Shown below is an extract of the autopilot data during the mapping flight. The lines in dark blue show the difference between airspeed (the speed which the drone ‘sees’ through its pitot tube measurements), and the ground speed (the actual distance that Marlyn is covering on the ground, determined by GPS). For an example to understand this difference, a drone sitting in a working wind tunnel with a 20km/h flow will have an airspeed of 20km/h, but a ground speed of 0km/h. Therefore, by subtracting the airspeed and ground speed, a very accurate real-time picture can be generated of the wind speed, especially for those portions of the flight where the drone is flying into the wind.

Data from Marlyn's autopilot showing wind speeds

The dark blue airspeed-groundspeed plot shows a large variation of peaks and troughs during the flight, which comes from the different parts of the survey in which the drone is pointed upwind or downwind. Of the most significance are the peaks of this plot, which show the maximum wind gust speeds which are encountered during the parts of the flight where Marlyn is flying against the wind, because these are the points at which you get an indication of the true wind speed.  

This plot shows that during the flight Marlyn experienced wind gusts of up to 57km/hr, multiple instances of up to 50km/h, and an average sustained wind speed of 35-45km/h. Therefore, it can be assumed that the flight information and the data shown represents the high wind values which are included in Marlyn’s specification.


Landing is the prime concern when operating a fixed-wing in high winds, as this is the part of the flight in which complete control is the most necessary, and also the most difficult to attain. As such, after Marlyn descends to 20m of altitude above the ground, the remaining part of the landing is performed manually by the user with Marlyn’s RC (in a similar fashion to a multirotor drone). The video of the landing from this exact flight can be found here, which serves also as a great example of how to land in high winds.

Marlyn's landing following the mapping flight
Marlyn's landing following the mapping flight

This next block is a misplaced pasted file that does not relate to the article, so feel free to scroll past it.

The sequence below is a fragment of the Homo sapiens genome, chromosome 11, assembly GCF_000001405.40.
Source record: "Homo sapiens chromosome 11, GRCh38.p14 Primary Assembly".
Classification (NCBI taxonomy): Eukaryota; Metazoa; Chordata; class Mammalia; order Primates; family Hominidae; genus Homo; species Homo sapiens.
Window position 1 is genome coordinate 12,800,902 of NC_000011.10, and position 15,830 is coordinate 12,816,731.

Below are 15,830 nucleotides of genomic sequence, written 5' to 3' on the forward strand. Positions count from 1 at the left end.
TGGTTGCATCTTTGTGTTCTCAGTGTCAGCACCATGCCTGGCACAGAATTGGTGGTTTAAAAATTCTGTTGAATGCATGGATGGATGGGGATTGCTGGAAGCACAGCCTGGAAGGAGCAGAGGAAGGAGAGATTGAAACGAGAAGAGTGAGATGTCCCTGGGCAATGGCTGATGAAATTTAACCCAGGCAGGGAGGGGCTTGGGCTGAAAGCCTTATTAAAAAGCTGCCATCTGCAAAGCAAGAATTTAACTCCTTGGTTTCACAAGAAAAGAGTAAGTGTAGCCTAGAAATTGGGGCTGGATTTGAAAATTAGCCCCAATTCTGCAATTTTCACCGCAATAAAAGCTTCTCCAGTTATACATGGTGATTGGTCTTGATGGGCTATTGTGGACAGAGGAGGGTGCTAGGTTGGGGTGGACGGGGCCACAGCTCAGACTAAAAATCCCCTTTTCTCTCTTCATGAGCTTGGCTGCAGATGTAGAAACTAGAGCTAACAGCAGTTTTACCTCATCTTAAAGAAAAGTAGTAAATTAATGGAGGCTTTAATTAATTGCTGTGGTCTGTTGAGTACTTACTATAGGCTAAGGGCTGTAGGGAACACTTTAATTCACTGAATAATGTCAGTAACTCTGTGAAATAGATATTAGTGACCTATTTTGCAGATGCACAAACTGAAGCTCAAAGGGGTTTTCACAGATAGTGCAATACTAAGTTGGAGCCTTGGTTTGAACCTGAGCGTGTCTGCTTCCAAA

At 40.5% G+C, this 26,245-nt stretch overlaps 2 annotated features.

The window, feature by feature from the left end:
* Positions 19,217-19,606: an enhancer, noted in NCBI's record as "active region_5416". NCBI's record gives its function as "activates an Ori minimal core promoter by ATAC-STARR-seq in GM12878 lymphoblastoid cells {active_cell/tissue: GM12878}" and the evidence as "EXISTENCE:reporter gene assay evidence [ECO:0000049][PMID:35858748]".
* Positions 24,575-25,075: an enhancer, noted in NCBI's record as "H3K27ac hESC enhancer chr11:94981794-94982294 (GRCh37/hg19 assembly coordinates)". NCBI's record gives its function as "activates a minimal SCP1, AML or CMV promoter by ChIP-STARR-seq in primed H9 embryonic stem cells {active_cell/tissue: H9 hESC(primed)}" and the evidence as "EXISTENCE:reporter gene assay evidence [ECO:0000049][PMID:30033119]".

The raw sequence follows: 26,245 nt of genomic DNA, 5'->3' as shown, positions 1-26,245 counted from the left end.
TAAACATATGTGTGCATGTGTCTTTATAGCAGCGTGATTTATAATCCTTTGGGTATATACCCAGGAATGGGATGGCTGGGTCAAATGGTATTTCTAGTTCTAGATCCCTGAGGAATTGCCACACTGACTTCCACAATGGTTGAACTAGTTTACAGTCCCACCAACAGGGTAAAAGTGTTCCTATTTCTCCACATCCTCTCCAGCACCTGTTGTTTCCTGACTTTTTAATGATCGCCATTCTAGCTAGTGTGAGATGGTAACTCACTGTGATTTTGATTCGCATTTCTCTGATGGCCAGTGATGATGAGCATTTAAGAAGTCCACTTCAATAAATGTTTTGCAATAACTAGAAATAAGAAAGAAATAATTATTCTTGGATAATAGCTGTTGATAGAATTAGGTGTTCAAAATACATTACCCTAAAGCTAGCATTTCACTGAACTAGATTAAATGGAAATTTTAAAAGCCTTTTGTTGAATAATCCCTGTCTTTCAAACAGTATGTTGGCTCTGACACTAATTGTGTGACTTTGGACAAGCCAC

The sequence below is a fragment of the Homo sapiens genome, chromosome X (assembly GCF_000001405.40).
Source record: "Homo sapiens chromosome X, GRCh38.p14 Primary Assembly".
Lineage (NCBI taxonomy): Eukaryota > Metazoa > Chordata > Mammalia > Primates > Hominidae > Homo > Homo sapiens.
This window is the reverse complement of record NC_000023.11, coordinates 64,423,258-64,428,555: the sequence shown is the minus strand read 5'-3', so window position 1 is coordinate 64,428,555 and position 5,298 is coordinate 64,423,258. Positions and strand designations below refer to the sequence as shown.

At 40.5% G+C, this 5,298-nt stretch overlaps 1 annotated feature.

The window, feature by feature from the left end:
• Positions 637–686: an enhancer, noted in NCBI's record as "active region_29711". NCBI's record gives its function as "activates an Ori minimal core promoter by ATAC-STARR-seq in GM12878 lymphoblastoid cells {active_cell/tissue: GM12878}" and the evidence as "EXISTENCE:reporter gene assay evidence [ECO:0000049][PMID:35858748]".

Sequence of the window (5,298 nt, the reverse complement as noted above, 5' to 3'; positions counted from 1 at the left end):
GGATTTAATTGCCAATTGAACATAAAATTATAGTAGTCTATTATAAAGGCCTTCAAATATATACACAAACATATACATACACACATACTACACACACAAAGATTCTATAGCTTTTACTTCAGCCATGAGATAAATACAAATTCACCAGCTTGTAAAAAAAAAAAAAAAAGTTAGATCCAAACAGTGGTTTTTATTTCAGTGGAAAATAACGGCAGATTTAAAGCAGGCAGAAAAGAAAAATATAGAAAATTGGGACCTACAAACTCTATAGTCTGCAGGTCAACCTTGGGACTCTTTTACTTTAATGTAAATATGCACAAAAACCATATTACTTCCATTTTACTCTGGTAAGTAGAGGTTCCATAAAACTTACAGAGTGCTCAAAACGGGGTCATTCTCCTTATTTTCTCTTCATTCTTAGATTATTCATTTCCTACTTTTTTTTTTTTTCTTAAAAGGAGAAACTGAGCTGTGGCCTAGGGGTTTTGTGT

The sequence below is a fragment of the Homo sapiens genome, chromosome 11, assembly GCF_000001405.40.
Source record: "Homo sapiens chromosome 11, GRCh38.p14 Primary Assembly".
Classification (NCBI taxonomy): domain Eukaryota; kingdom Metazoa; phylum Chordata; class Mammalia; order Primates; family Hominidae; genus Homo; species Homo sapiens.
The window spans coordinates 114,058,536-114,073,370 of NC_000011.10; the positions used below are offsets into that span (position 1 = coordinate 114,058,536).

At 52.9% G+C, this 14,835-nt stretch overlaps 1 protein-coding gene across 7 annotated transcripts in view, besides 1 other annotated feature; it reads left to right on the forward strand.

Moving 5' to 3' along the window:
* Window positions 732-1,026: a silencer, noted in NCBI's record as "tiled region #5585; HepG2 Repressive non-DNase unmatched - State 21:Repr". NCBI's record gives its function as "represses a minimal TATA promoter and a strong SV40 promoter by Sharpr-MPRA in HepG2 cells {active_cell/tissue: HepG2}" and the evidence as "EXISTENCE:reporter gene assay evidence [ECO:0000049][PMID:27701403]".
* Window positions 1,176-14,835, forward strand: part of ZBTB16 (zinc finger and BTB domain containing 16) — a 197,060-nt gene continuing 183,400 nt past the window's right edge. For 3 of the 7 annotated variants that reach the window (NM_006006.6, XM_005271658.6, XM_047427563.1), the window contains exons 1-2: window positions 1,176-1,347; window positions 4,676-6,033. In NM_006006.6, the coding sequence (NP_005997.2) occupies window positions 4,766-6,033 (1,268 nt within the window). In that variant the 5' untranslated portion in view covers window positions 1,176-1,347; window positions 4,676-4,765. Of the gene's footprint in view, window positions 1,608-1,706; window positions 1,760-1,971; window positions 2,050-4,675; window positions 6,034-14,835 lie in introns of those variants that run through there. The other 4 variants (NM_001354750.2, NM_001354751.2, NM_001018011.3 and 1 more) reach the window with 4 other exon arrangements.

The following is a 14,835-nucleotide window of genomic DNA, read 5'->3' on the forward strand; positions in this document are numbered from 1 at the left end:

To allow for complete control in high winds, Marlyn has quad-rotor control in the helicopter mode, which provides full control in all 6 degrees of freedom, with rotating wingtips to provide small adjustments to pitch, roll, and yaw in real time. When landing a VTOL drone it is extremely important to land with vertical speed only (ie. no horizontal motion), therefore this level of control is very important for high wind operations. Marlyn is also designed to lean into the wind at an angle of 40 degrees or more, so that when the first landing leg hits the ground, the motors reduce power and the force of the weight of the drone forces it to land on its stable cross-shaped base. This makes the bouncing and tipping behaviour experienced with other VTOL’s a highly unlikely occurrence, even at winds far in excess of the 30kph maximum which is restricted by those products.

Post-Processing (drone survey data)

After the flight, the results were PPK processed using the Atmos Geotagger software (a walkthrough for which can be found here). To further account for any deviations due to the wind, the orientation angles of the drone at each timestamp were also extracted for use in the photogrammetry step. This resulted in a set of images and geotags which were then processed using Agisoft Metashape, the coordinate system used was Amersfoort / RD New (EPSG::28992). For the RINEX data, a VRS(Virtual Reference Station) was sourced from 06-GPS, a Dutch provider of GNSS data.

The quality report for this processing job can be downloaded here, but will also be summarised below. To download the geotagged image set for your own processing, you can also click here.